Clinical and economic evaluation of a proteomic biomarker preterm birth risk predictor: cost-effectiveness modeling of prenatal interventions applied to predicted higher-risk pregnancies within a large and diverse cohort

Julja Burchard, Glenn R. Markenson, George R. Saade, Louise C. Laurent, Kent D. Heyborne, Dean V. Coonrod, Corina N. Schoen, Jason K. Baxter, David M. Haas, Sherri A. Longo, Scott A. Sullivan, Sarahn M. Wheeler, Leonardo M. Pereira, Kim A. Boggess, Angela F. Hawk, Amy H. Crockett, Ryan Treacy, Angela C. Fox, Ashoka D. Polpitiya, Tracey C. FleischerThomas J. Garite, J. Jay Boniface, John A.F. Zupancic, Gregory C. Critchfield, Paul E. Kearney

Research output: Contribution to journalArticlepeer-review

2 Scopus citations

Abstract

Objectives: Preterm birth occurs in more than 10% of U.S. births and is the leading cause of U.S. neonatal deaths, with estimated annual costs exceeding $25 billion USD. Using real-world data, we modeled the potential clinical and economic utility of a prematurity-reduction program comprising screening in a racially and ethnically diverse population with a validated proteomic biomarker risk predictor, followed by case management with or without pharmacological treatment. Methods: The ACCORDANT microsimulation model used individual patient data from a prespecified, randomly selected sub-cohort (N = 847) of a multicenter, observational study of U.S. subjects receiving standard obstetric care with masked risk predictor assessment (TREETOP; NCT02787213). All subjects were included in three arms across 500 simulated trials: standard of care (SoC, control); risk predictor/case management comprising increased outreach, education and specialist care (RP-CM, active); and multimodal management (risk predictor/case management with pharmacological treatment) (RP-MM, active). In the active arms, only subjects stratified as higher risk by the predictor were modeled as receiving the intervention, whereas lower-risk subjects received standard care. Higher-risk subjects’ gestational ages at birth were shifted based on published efficacies, and dependent outcomes, calibrated using national datasets, were changed accordingly. Subjects otherwise retained their original TREETOP outcomes. Arms were compared using survival analysis for neonatal and maternal hospital length of stay, bootstrap intervals for neonatal cost, and Fisher’s exact test for neonatal morbidity/mortality (significance, p <.05). Results: The model predicted improvements for all outcomes. RP-CM decreased neonatal and maternal hospital stay by 19% (p =.029) and 8.5% (p =.001), respectively; neonatal costs’ point estimate by 16% (p =.098); and moderate-to-severe neonatal morbidity/mortality by 29% (p =.025). RP-MM strengthened observed reductions and significance. Point estimates of benefit did not differ by race/ethnicity. Conclusions: Modeled evaluation of a biomarker-based test-and-treat strategy in a diverse population predicts clinically and economically meaningful improvements in neonatal and maternal outcomes.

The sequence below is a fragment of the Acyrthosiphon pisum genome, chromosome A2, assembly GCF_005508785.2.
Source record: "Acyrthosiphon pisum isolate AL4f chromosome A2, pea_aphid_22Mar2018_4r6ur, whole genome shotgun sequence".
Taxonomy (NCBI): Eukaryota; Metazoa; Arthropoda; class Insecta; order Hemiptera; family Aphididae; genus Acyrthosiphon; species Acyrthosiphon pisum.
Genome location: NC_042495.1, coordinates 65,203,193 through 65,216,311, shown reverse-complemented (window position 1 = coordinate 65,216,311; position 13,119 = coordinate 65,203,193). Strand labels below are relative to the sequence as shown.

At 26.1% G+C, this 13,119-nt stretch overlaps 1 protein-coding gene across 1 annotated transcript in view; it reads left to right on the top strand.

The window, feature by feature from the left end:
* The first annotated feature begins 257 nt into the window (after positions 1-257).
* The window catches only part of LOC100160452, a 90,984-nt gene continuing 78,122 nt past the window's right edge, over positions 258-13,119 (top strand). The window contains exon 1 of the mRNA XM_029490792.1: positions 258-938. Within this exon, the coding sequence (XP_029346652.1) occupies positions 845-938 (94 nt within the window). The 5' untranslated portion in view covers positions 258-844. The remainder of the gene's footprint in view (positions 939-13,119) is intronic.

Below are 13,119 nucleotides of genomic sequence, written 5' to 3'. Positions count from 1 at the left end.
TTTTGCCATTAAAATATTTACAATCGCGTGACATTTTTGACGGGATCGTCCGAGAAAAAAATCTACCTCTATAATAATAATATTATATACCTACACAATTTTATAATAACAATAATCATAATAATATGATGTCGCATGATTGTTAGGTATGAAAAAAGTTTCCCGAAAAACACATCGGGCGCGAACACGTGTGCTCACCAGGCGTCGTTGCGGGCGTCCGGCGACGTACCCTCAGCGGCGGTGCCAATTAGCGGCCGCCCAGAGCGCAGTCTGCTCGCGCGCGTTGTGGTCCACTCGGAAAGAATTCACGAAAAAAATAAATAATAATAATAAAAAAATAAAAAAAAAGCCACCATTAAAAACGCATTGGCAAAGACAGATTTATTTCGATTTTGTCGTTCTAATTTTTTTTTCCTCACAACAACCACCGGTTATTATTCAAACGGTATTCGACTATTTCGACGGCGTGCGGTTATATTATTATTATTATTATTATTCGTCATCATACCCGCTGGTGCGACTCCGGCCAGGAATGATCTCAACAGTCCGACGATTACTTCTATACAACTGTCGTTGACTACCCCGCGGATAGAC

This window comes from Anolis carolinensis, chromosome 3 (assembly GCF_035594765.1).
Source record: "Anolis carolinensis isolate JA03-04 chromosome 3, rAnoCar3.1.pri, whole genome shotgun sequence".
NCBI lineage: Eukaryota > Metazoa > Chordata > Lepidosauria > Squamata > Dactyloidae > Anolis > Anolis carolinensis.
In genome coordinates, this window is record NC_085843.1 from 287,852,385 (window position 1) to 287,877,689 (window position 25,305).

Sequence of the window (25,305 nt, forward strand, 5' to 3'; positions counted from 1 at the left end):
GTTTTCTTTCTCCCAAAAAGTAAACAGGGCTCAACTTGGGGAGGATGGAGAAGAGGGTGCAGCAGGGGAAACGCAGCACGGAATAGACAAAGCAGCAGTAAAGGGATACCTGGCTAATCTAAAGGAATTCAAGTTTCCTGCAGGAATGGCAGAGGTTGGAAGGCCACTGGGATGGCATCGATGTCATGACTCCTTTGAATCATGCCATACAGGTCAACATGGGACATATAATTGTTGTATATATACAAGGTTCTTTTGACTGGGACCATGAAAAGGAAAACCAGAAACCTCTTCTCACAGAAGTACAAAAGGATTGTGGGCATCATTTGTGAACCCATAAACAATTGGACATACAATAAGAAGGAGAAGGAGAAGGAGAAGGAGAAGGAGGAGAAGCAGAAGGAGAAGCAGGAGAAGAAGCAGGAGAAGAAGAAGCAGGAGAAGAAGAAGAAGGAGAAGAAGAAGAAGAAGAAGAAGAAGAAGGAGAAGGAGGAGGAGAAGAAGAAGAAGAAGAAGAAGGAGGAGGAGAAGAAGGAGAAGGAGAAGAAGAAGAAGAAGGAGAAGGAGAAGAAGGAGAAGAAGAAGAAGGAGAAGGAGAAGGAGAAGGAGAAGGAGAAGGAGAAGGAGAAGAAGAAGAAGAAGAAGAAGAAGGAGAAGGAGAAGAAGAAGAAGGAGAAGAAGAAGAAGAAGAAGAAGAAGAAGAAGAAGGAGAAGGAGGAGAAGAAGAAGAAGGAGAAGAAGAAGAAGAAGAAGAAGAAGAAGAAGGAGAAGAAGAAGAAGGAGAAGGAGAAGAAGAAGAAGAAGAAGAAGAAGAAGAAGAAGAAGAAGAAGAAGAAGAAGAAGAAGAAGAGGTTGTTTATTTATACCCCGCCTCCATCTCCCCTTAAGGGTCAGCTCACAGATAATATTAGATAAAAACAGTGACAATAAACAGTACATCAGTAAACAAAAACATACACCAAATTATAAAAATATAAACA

Original languageEnglish (US)
Pages (from-to)1255-1266
Number of pages12
JournalJournal of Medical Economics
Volume25
Issue number1
DOIs
StatePublished - 2022
Externally publishedYes

Keywords

  • Premature birth
  • biomarker–blood
  • clinical utility
  • cost-effectiveness
  • microsimulation model
  • preterm birth
  • protein biomarker risk predictor

ASJC Scopus subject areas

  • Health Policy

Fingerprint

Dive into the research topics of 'Clinical and economic evaluation of a proteomic biomarker preterm birth risk predictor: cost-effectiveness modeling of prenatal interventions applied to predicted higher-risk pregnancies within a large and diverse cohort'. Together they form a unique fingerprint.

Cite this